“We are a globally systemically important financial institution and have to think about technology and innovation in that context,” says Mark Gibbons, chief information officer, Emea, at the bank. For BNY Mellon, the innovation centres are catalysts that help to stimulate innovation and enable staff to look at technology in different ways. BNY Mellon staff can spend time at the centres working on their ideas in a creative and innovative environment. The bank also works with many early stage start-ups that normally struggle to engage with financial institutions. “We have found it is useful to get our staff to go to accelerator weekends, where they meet with the start-ups and learn how to look at problems with new eyes. Hopefully they also get something of an entrepreneurial streak from working with these financial technologists.”
Financial services firms have to be optimistic yet cautious in evaluating innovative financial technologies, says Tapiwa Manjengwa, a senior consultant at financial services business and technology consultants Capco. “Innovative technologies, by their nature, can present unknowable and or unquantifiable risks both positive and negative to their adopters.”
It is, however, also worth noting that the objective of incorporating innovative technology is not in opposition or mutually exclusive to the core tenets of continuing operations and security. “For example, financial services firms are eagerly exploring blockchain, the distributed ledger technology, as this is likely to disrupt the industry by making existing processes more efficient, secure, and transparent, thus reducing the overall costs,” he says. “With constraints such as time and cost, an important question for all financial services firms in responding to competitive, regulatory and value creation challenges is ‘how best can we optimise the sources of and integrate innovative technology?’ If the ultimate price for not doing so is extinction, it must be the highest priority to not only identify but also implement the relevant innovations in time.”
There is “a high level understanding” now that not all technologies should be built by every financial institution, says Ebru Pakcan, global head of payments and receivables at Citi. Citi’s approach to technology innovation can be summarised in three words: partner, integrate, collaborate. There are some strong trends in the market, such as real-time payments, that place significant technology requirements on banks. “If a start-up or other technology company has come up with an idea that can be replicated elsewhere, why do it yourself? It is a waste of resources,” she says.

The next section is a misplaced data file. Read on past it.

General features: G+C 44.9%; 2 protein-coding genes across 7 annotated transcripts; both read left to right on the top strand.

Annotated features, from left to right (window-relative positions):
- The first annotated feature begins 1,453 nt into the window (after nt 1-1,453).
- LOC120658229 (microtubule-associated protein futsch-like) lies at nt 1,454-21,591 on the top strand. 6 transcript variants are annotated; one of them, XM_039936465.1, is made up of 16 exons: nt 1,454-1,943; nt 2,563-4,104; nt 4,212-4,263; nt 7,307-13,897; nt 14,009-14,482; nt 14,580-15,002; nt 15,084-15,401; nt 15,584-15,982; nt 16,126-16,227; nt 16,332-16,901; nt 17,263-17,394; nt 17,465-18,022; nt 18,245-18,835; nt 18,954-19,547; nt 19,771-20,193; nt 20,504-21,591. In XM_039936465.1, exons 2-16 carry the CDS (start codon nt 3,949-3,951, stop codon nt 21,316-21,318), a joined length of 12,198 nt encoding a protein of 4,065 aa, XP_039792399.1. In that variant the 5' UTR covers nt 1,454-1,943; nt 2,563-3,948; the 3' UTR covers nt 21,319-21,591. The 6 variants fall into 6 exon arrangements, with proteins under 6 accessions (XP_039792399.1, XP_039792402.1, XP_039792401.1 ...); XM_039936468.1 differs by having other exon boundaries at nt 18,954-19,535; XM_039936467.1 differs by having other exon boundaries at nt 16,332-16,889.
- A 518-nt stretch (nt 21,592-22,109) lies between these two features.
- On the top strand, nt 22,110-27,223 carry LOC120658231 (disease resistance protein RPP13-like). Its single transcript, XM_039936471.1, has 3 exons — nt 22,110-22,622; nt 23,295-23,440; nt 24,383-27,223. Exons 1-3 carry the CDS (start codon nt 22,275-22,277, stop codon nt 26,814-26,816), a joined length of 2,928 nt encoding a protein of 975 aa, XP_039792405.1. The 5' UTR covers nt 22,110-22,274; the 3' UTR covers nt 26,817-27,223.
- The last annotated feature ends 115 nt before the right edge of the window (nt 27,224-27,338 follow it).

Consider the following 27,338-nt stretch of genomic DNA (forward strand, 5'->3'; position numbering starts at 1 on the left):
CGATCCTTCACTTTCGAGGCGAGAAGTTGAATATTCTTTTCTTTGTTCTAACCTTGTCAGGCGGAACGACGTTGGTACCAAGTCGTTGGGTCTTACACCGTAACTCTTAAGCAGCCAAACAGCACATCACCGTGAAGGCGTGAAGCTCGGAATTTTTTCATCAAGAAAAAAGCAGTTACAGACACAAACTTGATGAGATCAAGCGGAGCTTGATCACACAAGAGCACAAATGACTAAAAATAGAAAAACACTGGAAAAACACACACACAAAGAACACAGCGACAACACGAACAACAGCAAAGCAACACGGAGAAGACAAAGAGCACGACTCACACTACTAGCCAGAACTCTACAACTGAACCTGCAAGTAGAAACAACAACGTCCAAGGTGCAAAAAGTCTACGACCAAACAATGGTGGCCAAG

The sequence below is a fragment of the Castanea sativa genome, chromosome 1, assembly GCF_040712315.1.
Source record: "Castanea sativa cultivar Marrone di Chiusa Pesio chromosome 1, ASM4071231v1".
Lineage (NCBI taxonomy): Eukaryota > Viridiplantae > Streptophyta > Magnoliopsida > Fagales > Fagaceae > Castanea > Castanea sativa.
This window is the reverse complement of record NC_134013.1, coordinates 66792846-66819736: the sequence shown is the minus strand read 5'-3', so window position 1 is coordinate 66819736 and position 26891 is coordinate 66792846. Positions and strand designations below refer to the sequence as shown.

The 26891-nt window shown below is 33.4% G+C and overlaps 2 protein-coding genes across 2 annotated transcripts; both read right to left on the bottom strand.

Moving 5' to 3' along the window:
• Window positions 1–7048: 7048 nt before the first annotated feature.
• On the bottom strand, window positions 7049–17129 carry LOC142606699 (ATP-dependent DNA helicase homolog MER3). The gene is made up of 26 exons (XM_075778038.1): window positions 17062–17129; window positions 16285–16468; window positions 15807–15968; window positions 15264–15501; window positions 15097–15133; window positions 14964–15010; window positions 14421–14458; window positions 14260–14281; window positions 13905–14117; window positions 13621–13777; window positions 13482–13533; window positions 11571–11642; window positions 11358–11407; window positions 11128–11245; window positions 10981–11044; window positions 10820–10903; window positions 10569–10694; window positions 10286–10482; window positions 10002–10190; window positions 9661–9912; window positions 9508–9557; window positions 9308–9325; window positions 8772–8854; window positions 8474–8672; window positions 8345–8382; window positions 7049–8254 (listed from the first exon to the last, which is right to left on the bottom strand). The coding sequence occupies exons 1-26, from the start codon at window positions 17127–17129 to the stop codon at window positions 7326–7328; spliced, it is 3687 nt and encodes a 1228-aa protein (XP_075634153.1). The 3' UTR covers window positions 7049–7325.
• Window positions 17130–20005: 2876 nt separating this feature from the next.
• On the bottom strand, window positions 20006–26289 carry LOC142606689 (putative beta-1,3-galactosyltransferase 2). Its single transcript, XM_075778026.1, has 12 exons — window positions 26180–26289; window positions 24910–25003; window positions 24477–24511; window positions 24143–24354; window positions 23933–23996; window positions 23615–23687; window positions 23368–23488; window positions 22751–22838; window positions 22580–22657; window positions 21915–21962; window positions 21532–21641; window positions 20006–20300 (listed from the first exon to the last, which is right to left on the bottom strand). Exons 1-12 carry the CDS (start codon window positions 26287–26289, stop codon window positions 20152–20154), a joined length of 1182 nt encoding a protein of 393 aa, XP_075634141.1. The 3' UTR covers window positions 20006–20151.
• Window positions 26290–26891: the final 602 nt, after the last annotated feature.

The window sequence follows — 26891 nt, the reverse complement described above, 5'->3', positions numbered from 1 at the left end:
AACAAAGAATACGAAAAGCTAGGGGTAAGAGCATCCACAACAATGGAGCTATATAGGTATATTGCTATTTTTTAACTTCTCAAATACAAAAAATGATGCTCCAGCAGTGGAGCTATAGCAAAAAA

Partnership with financial technology companies can help banks to better address customer needs, she adds. For example, Citi’s institutional clients are dealing with individual customers with digital wallets. There is potential, says Pakcan, for the bank to collaborate with the financial technology companies that operate the wallet, supporting the transactions just as it does for wire, ACH and cheque transactions as those companies look to expand their service globally.
Citi has a dual approach to fostering innovation: Citi Innovation Labs and Citi Ventures. Combined, these businesses invest in start-up companies, pilot new technologies and test new solutions and business models, says Citi, “to accelerate product roadmaps and expedite commercialisation opportunities within Citi”. Pakcan says while it is “relatively easy to be a start-up company, becoming scalable is difficult”.
Scalability is important for financial institutions. David Watson, global head of GTB cross-product components and regional head of product management, Americas, global transaction banking at Deutsche Bank, says while financial technology companies have been quick to adapt and meet consumer demands, their strategic growth in the business to business segment is still limited. “Here, banks can provide the missing link of processing power and the stability of a well-governed, global infrastructure for financing, risk management and regulation,” he says. “Instead of competing with fintechs, collaboration offers banks the opportunity to provide a more modern, agile service to their clients. Partnership also offers fintechs access to a larger, more competitive B2B space.”
Deutsche Bank views the proliferation of financial technology companies as a collaboration opportunity, he adds. “If we want to evolve with the market and provide a better end to end offering to our consumers, we will need an aggregate of best practice, thought leadership and skill.”
Neil Vernon, chief technology officer at software firm Gresham Computing, says banks are increasingly recognising the need to act as technology companies. They are using technology to better manage their business and also to provide value added services to customers – either directly or in partnership with financial technology companies.
He believes the successful banks will be those that recognise the opportunities technology can bring in delivering benefits to customers as well as inside their business, while also ensuring their internal risk control environment is up to the task.
In his 2014 letter to shareholders JP Morgan chief executive Jamie Dimon, acknowledged the threat posed to the firm and the industry in general from technology start-ups, says Capco’s Manjengwa. “His words, ‘Silicon Valley is coming’, appear to me more a rallying cry for the industry to be diligent, open minded and alert to the threats of such start-ups. In yet another comment, he stated ‘there are hundreds of start-ups with a lot of brains and money working on various alternatives to traditional banking… they are very good at reducing pain points’.”
Dimon is not alone, of course, in identifying why financial technology companies are making inroads into the banking world. BNY Mellon’s Gibbons says the massive insurgence of digital capabilities and mobility mean that the average consumer has a higher expectation of technology and the way he or she interacts with businesses. The “digital maturity” of consumers, he says, outstrips many companies, including financial institutions. Williams adds that financial institutions are burdened by business models and technology stacks that are rapidly becoming outdated as consumer technology rapidly advances.
Through partnerships, acquisitions and incubators financial services firms can not only look to compete but also to thrive in the changing environment, says Manjengwa